In contrast, countries selling or leasing their land are often low-income countries and, more often than not, those where chronic hunger and malnutrition are commonplace. Some depend on the World Food Programme (WFP) for part of their food supply. The Financial Times reported in March 2009 that the Saudis celebrated the arrival of the first shipment of rice produced on land they had acquired in Ethiopia, a country where the WFP is currently working to feed 4.6 million people. Another major acquisition site for the Saudis and several other grain-importing countries is the Sudan—ironically the site of the WFP’s largest famine relief effort. 26
Indonesia has agreed to give Saudi investors access to 2 million hectares (4.9 million acres) of land, much of it to grow rice. The Saudi Binladin Group was negotiating to develop 500,000 hectares of land for rice production in Indonesia’s Papua province, but this has apparently been put on hold because of financial constraints. 27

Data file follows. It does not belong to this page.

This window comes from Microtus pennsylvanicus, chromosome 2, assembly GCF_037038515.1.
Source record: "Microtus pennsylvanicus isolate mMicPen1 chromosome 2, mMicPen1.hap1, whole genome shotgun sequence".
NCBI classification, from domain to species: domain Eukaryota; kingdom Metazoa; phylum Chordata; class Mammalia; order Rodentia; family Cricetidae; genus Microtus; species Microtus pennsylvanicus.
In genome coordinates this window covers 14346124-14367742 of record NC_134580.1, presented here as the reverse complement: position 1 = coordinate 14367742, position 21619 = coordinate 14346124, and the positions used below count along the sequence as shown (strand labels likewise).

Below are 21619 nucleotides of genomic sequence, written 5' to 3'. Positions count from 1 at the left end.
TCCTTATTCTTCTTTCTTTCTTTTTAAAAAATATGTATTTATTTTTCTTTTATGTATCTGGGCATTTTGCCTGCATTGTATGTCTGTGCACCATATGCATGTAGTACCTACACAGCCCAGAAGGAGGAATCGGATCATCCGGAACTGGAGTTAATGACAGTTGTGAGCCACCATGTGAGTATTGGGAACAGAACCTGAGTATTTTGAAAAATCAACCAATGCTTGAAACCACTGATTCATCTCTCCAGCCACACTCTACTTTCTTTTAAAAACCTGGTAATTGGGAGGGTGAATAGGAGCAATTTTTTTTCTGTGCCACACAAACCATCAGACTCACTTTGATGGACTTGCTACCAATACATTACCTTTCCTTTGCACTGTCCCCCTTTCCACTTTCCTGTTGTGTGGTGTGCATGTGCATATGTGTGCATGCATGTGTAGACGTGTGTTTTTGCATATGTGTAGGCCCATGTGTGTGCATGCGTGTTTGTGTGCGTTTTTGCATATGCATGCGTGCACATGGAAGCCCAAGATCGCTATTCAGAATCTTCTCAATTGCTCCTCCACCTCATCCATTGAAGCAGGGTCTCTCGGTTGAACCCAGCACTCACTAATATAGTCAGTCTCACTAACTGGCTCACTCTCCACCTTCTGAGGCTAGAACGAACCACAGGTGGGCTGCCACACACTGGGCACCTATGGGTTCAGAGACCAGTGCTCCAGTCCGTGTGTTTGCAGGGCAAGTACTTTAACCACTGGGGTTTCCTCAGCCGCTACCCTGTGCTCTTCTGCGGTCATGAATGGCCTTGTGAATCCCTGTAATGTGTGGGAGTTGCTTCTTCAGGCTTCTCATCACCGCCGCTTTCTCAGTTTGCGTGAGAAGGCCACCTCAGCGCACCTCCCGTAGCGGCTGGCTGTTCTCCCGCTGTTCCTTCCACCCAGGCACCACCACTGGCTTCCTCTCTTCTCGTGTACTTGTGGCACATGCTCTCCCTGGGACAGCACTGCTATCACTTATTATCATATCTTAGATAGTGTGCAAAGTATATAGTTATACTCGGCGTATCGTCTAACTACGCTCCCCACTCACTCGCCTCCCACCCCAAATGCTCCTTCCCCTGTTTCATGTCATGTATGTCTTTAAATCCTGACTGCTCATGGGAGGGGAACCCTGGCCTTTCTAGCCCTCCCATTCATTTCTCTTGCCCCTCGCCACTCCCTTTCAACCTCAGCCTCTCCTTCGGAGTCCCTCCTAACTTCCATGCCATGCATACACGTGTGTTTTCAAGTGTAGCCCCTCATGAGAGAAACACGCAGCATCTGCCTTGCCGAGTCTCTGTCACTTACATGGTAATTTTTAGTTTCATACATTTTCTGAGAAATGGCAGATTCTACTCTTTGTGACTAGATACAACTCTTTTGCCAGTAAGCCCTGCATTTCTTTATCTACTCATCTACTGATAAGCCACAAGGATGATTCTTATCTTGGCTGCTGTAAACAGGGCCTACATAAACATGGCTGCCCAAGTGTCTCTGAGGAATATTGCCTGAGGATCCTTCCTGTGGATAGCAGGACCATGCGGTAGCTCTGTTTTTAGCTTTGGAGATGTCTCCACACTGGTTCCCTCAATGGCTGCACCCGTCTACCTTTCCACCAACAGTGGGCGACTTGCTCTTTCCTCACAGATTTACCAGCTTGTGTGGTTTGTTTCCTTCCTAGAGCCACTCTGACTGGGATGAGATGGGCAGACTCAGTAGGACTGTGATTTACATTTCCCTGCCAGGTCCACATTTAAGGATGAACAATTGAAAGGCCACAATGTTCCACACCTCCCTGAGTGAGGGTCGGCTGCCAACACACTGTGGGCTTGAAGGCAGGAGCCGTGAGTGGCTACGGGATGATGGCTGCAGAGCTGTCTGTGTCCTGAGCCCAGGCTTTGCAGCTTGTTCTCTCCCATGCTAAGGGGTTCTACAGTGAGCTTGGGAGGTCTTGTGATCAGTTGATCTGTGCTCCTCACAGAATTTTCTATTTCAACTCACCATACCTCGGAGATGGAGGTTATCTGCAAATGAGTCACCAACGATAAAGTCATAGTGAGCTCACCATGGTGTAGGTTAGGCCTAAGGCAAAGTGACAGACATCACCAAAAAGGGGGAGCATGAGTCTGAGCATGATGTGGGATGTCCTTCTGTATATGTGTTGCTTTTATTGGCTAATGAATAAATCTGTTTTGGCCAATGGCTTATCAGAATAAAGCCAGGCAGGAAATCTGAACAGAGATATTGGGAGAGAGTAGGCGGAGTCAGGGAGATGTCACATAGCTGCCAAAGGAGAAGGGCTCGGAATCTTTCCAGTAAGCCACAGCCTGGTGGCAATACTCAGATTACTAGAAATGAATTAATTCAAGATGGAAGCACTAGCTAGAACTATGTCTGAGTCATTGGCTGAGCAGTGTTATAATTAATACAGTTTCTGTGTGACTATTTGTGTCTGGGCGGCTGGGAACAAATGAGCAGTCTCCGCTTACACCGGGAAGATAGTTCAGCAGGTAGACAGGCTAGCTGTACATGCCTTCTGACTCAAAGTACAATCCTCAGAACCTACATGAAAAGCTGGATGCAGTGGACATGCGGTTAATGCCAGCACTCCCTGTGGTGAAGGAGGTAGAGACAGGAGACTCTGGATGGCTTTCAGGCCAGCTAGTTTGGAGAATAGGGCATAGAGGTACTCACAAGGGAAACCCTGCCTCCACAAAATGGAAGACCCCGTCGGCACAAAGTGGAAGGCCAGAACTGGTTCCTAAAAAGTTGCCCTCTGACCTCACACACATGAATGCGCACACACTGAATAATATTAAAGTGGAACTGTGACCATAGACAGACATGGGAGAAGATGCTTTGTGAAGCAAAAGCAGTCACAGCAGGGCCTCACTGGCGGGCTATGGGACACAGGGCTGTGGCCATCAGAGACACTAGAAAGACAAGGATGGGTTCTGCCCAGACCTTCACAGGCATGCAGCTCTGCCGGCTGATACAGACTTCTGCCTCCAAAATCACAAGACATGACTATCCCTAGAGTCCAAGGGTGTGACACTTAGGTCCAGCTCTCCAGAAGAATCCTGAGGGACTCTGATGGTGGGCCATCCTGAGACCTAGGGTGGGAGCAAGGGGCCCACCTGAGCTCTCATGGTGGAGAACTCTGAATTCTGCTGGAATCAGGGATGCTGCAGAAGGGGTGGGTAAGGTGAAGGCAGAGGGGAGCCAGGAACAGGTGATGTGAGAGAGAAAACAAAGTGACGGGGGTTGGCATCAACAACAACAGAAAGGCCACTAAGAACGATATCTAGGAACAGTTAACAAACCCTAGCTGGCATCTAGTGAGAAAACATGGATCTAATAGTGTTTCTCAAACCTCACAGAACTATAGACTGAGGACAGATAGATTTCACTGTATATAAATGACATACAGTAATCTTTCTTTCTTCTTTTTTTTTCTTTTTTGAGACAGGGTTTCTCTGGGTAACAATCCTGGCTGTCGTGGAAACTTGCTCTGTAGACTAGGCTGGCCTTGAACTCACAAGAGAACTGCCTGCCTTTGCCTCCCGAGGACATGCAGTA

For sheer size of investment, China stands out. The Chinese firm ZTE International has secured rights to 2.8 million hectares (6.9 million acres) in the Democratic Republic of the Congo on which to produce palm oil, which can be used either for cooking or to produce biodiesel fuel—indicating that the competition between food and fuel is also showing up in land acquisitions. This compares with the 1.9 million hectares used by the Congo’s 66 million people to produce corn, their food staple. Like Ethiopia and Sudan, the Congo also depends on a WFP lifeline. China is also negotiating for 2 million hectares in Zambia on which to produce jatropha, an oilseed-bearing perennial. Among the other countries in which China has acquired land or has plans to do so are Australia, Russia, Brazil, Kazakhstan, Myanmar, and Mozambique. 28